Peace building through higher education

Each year the International Day of Peace is celebrated around the world on 21 September to promote the values of peace, both within and among all nations and peoples. The United Nations adopted the 17 Sustainable Development Goals in 2015, realising the fact that it would not be possible to build a peaceful world if steps were not taken to achieve economic and social development for all people everywhere, and ensure that their rights were protected. The Sustainable Goals cover a broad range of issues, including poverty, hunger, health, education, climate change, gender equality, water, sanitation, energy, environment and social justice. Sustainable Development Goal 16 “Peace, Justice and Strong Institutions” calls for promoting ideals of peace and inclusive societies for sustainable development, providing access to justice for all and building effective, accountable and inclusive institutions at all levels. A peaceful society is one where justice and equality are available for everyone. 

According to the latest National Human Development Report launched by the United Nations Development Programme (UNDP), Pakistan currently has the largest percentage of young people ever recorded in its history; 64% of the total population is below the age of 30 while 29% is between the ages of 15 and 29 years. Pakistan has become one of the youngest countries in the world and the second youngest in the South Asian region after Afghanistan. During the last few years, the total number of universities has increased to 205 with 114 regional campuses across Pakistan. There is dire need not only to highlight the vital role of universities in peace building but also in promoting values of peace, tolerance, co-existence and harmony among this largest segment of the society. 

During South Asia Higher Education Symposium: New Regional Approaches which was successfully organized by Hollings Centre for International Dialogue at Istanbul during April, 2019, there was a consensus among the higher education leadership across the South Asia about the effective role of universities in peace building within the campuses as well as among the regional countries.  

In the backdrop of Mashal Khan lynching incident at Abdul Wali Khan University Mardan and other incidents of ethnic and religious violence at the various university campuses, there is dire need to focus on student societies, faculty and administration/hostel administration. Due to ban on student unions, student societies should be strengthened as effective alternative platform for meaningful engagement of students. Directorate of Student Affairs should not be established in each university but the required funding should be ensured both by the federal and provincial governments.  We should look at the universities at integral part of our society.  Outside campus societal issues and problems deeply affect the enrolled students and the faculty.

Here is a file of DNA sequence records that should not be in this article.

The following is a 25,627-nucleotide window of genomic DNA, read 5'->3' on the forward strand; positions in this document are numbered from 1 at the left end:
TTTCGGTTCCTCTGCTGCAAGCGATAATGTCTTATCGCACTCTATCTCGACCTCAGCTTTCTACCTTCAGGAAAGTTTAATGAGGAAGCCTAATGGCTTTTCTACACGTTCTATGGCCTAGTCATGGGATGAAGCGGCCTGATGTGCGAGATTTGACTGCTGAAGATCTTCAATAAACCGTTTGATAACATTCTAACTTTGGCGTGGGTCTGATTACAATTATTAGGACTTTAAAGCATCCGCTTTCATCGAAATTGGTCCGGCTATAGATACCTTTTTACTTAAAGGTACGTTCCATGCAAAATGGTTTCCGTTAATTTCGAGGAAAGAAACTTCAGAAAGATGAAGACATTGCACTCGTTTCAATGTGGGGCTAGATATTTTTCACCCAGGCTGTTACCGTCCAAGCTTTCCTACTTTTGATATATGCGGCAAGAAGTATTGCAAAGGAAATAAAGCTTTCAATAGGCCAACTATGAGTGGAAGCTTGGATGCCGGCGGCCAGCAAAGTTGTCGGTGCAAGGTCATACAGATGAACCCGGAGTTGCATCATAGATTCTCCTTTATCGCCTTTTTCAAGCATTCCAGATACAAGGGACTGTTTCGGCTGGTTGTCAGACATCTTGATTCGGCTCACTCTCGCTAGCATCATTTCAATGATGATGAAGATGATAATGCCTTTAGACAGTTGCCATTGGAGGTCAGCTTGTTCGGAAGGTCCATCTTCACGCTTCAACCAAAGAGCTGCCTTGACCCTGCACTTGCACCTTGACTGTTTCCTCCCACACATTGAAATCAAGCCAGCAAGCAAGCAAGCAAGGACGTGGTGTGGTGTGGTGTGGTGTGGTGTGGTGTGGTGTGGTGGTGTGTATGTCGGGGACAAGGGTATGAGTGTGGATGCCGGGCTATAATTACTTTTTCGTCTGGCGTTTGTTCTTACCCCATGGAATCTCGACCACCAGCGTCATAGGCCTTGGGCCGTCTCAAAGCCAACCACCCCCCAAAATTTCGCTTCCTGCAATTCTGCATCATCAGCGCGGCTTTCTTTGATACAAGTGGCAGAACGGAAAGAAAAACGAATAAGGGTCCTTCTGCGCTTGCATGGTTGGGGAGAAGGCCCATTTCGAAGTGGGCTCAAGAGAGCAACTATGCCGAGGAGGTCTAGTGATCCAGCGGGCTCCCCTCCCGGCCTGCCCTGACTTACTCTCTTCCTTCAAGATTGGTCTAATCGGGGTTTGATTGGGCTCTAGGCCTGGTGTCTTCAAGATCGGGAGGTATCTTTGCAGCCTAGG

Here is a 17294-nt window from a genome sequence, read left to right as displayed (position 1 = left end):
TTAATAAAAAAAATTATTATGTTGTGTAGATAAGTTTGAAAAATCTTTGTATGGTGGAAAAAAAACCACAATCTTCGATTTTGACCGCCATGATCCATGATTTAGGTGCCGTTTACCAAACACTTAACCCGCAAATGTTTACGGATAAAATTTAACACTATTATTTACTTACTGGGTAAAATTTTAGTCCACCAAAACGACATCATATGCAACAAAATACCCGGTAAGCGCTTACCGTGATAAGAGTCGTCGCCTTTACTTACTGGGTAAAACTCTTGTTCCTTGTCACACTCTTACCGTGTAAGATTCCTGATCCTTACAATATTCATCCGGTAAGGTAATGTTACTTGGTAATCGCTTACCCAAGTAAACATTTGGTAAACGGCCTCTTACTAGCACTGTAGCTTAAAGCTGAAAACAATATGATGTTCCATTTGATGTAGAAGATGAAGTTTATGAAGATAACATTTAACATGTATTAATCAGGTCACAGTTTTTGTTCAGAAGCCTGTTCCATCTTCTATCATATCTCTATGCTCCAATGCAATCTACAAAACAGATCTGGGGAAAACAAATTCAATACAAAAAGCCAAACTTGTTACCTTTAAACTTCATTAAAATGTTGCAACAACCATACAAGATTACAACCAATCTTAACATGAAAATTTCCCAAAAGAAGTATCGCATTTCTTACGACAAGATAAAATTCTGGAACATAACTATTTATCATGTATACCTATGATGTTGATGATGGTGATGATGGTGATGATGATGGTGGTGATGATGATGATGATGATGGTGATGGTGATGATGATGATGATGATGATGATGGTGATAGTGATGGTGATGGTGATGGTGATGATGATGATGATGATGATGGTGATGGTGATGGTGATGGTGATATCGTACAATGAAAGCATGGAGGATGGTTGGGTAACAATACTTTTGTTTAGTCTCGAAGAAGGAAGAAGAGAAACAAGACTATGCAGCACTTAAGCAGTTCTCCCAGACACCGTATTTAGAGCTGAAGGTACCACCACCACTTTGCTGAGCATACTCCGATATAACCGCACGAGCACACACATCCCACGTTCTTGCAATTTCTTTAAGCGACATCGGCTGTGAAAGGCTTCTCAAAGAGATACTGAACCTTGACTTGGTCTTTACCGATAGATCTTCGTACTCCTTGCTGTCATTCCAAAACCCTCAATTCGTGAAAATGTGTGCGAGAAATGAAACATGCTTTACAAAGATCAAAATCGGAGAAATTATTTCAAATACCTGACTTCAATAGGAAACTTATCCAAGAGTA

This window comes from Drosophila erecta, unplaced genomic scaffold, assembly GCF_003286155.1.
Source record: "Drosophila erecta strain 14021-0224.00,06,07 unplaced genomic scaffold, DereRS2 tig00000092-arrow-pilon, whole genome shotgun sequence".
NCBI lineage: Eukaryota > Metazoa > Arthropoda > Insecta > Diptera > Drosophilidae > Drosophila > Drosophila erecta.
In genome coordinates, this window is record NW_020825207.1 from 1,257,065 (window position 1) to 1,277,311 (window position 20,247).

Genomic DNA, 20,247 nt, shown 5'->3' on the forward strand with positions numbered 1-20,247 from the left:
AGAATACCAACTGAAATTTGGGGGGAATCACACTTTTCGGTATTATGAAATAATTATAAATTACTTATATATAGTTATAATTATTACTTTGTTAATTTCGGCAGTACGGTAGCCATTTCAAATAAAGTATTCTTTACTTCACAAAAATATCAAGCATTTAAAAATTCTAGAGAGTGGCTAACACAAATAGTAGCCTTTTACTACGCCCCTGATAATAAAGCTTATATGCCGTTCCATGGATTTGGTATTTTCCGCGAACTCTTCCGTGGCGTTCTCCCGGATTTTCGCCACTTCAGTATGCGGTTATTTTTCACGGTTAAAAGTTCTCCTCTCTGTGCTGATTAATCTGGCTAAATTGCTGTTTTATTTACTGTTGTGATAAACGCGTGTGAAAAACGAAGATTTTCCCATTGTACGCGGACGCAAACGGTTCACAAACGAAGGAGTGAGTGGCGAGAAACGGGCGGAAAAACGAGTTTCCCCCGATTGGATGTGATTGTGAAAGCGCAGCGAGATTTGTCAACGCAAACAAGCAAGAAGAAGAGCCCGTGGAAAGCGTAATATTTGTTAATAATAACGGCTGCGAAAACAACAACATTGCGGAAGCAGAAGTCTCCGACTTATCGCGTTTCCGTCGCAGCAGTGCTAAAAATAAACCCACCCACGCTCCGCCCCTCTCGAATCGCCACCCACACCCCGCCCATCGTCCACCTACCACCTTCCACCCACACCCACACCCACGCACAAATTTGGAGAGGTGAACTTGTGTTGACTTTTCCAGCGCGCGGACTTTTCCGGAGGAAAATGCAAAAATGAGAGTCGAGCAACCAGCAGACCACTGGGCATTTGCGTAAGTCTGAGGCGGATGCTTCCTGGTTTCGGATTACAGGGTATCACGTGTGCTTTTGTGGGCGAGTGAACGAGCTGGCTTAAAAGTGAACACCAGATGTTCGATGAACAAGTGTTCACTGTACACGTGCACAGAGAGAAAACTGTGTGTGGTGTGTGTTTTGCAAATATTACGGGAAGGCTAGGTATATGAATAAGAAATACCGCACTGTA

Special training programs should be conducted for faculty, director student affairs and hostel staff along with introducing courses on peace, tolerance and harmony. There is also dire need to review the existing content of Pakistan and Islamic Studies courses being offered at undergraduate level.  

Universities should also encourage critical thinking along with problem solving and conflict resolution skills among the students. The students should have ability to take initiatives, risks and the ability to work with others despite having differences of opinion.  Culture of dialogue should be promoted through organizing debates, seminars, literary festivals and other student led initiatives.    

According to the Roadmap on Peaceful & Tolerant University Campuses and recommendations of recent two Vice Chancellors meeting organized by Inter University Consortium for Promotion of Social Sciences and University of Karachi, new policies in higher education sector should be aimed at to create space for students’ involvement in extra-curriculum activities so that their leadership qualities could be utilized with full potential. Students need to be considered as important stakeholder in higher education and they need to be engaged through ensuring their active participation in various academic and extra-curricular activities. Student societies should also be strengthened through continuous technical, financial assistance, capacity building and close linkages with corporate sector. Inter- university and inter-provincial experience sharing mechanism on peaceful and tolerant university campuses should be continued and further strengthened especially among higher education leadership, faculty and student societies

Being diverse country, Pakistan is facing multiple political, ethnic, religious, sectarian and environmental conflicts, which also require attention in research and teaching at Pakistani universities. Peace and conflict resolution are vital preconditions for sustainable economic growth, democracy and development. Very few Pakistani universities offer courses on understanding violence, extremism, terrorism and conflict resolution.

International Day of Peace calls upon all seeking peaceful resolution of conflicts when disagreements arise around us. We can be part of the solution by taking small steps including preventing any injustice in the society by adopting a non-violent approach to problem solving.

Muhammad Murtaza Noor is associated with the development and education sector for more than 19 years. He is currently working as Country Coordinator Global Academics Leadership Academy (GALA) for Pakistan.

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